How To Weigh Your Dog At Home

min read

A Wizsla of healthy weight is captured catching a yellow tennis ball during an outdoors exercise session on the grass.

Find food that fits your pet’s needs

Find a dog food that fits your pet’s needs

Find a cat food that fits your pet’s needs

Monitoring weight throughout the life of your dog is a great health habit to get into from the word go. In this article, we’ll talk about how you can weigh your dog at home and why it’s important…

Why is it important to weigh your dog?

Slim animals live longer and have a lower risk of weight-related health conditions. Watching their weight, then, will help give you the maximum time possible with your furry friend, and will help you to make sure that their quality of life remains high.

Changes in weight in both directions can be early signs of disease, so being able to spot weight gain or loss early on can help you address any health problems as quickly as possible. If you get your dog as a puppy, monitoring weight is also important for tracking if they are growing at a healthy rate.

What is a good weight for a dog?

The ideal weight for a dog depends on different factors like breed or age. Your vet will be able to tell you the healthy weight range for your dog, and will also be able to tell you about something called Body Condition Score (BCS). This is a visual assessment of your dog’s body that can help you to quickly identify signs of excess weight (or weight loss).

Puppies are supposed to gain weight as they grow, of course, but it’s important that they don’t gain too much. Slim puppies tend to become slim adult dogs, while overweight puppies are predisposed to excess weight in adulthood, too. Your vet will be able to give you a growth chart on which to track your puppy’s weight to make sure they’re growing at a healthy rate.

How to weigh your dog at home

Puppies should ideally be weighed every two weeks, while adult dogs can be weighed once a month. There are two main ways to weigh your dog at home:

  • If your dog is small enough, place them directly on your bathroom scales. Holding a tasty treat will help with this. Make sure that when they are sitting down, their legs or bottom are not hanging over the edge and touching the floor (the tail probably won’t make much difference though). If they are small, young and too wriggly, you can place them in a dog or cat carrier and weigh them in there, and then weigh the basket again without them in it. The difference between the two is the weight of your dog. Just remember not to remove any bedding or other items from the carrier before you weigh it again.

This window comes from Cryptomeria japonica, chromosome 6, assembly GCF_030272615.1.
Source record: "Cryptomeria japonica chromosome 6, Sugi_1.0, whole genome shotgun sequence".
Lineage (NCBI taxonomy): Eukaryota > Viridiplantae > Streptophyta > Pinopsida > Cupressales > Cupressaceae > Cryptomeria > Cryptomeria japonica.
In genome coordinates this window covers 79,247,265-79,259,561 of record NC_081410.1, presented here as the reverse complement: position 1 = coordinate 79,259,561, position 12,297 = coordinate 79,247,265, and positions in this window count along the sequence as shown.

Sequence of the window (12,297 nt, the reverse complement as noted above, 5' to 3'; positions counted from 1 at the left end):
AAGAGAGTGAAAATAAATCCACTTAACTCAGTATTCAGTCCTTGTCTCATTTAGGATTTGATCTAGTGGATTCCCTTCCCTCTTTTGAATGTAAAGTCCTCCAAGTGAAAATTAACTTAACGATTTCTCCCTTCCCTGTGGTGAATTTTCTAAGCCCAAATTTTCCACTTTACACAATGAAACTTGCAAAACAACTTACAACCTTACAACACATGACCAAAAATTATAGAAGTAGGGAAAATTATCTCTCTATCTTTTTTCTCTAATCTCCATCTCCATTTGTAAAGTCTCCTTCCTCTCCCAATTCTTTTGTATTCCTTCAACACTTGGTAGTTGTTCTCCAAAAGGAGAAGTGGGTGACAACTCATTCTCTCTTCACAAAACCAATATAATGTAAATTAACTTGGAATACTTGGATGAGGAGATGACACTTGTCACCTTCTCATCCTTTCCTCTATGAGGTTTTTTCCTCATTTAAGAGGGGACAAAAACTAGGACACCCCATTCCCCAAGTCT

• Hold your dog and weigh you and them together. Stand on the scales yourself and note down your weight. It doesn’t matter if you’re clothed or not, but it’s probably better if you are! Then pick up your dog and get back on the scales. The combined weight minus your weight gives you the dog’s weight. Simple!

    Please only do this if your dog is light enough for you to easily pick up without injuring yourself! Also bear in mind that being picked up is very unusual for many dogs and can be very stressful. Please only do this if your dog is calm and relaxed being held. If they panic or struggle, one or both of you could get hurt.

Weighing your dog at the vet clinic

If your dog is too wriggly, heavy or stressed for you to weigh them safely at home, it’s worth knowing that you can often get them weighed at your vet clinic. Most vets are more than happy for you to pop in and weigh your dog whenever you want to, usually free of charge. Making these regular little visits to the vets is not only the easiest way for you to weigh your dog on the big, floor scales, but it builds a really positive association between the clinic and your dog. If your dog has lots of trips to the vets where nothing bad happens and they simply get to say hello to everyone, and maybe get a treat from you or the nurse, they will also be happy to go to the vets when they are ill or need their vaccinations.

Reviewed by Dr. Hein Meyer, DVM, PhD, Dipl-ECVIM-CA